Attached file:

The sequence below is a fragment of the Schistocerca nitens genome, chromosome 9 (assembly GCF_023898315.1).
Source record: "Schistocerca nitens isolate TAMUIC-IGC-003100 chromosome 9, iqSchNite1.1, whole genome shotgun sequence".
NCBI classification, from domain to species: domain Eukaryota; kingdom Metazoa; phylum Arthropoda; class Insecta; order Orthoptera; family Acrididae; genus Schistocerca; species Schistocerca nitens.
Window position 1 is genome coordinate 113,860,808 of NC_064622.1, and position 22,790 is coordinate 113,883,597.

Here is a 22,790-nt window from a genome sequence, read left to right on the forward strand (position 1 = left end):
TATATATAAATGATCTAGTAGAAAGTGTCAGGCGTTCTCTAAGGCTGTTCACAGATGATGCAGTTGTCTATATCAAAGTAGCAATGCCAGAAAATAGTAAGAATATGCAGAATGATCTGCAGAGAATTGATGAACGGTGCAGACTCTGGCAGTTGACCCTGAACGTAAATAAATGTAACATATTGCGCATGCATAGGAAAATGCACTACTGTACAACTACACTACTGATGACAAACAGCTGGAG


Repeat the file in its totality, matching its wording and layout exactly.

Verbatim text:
The sequence below is a fragment of the Schistocerca nitens genome, chromosome 9 (assembly GCF_023898315.1).
Source record: "Schistocerca nitens isolate TAMUIC-IGC-003100 chromosome 9, iqSchNite1.1, whole genome shotgun sequence".
NCBI classification, from domain to species: domain Eukaryota; kingdom Metazoa; phylum Arthropoda; class Insecta; order Orthoptera; family Acrididae; genus Schistocerca; species Schistocerca nitens.
Window position 1 is genome coordinate 113,860,808 of NC_064622.1, and position 22,790 is coordinate 113,883,597.

Here is a 22,790-nt window from a genome sequence, read left to right on the forward strand (position 1 = left end):
TATATATAAATGATCTAGTAGAAAGTGTCAGGCGTTCTCTAAGGCTGTTCACAGATGATGCAGTTGTCTATATCAAAGTAGCAATGCCAGAAAATAGTAAGAATATGCAGAATGATCTGCAGAGAATTGATGAACGGTGCAGACTCTGGCAGTTGACCCTGAACGTAAATAAATGTAACATATTGCGCATGCATAGGAAAATGCACTACTGTACAACTACACTACTGATGACAAACAGCTGGAG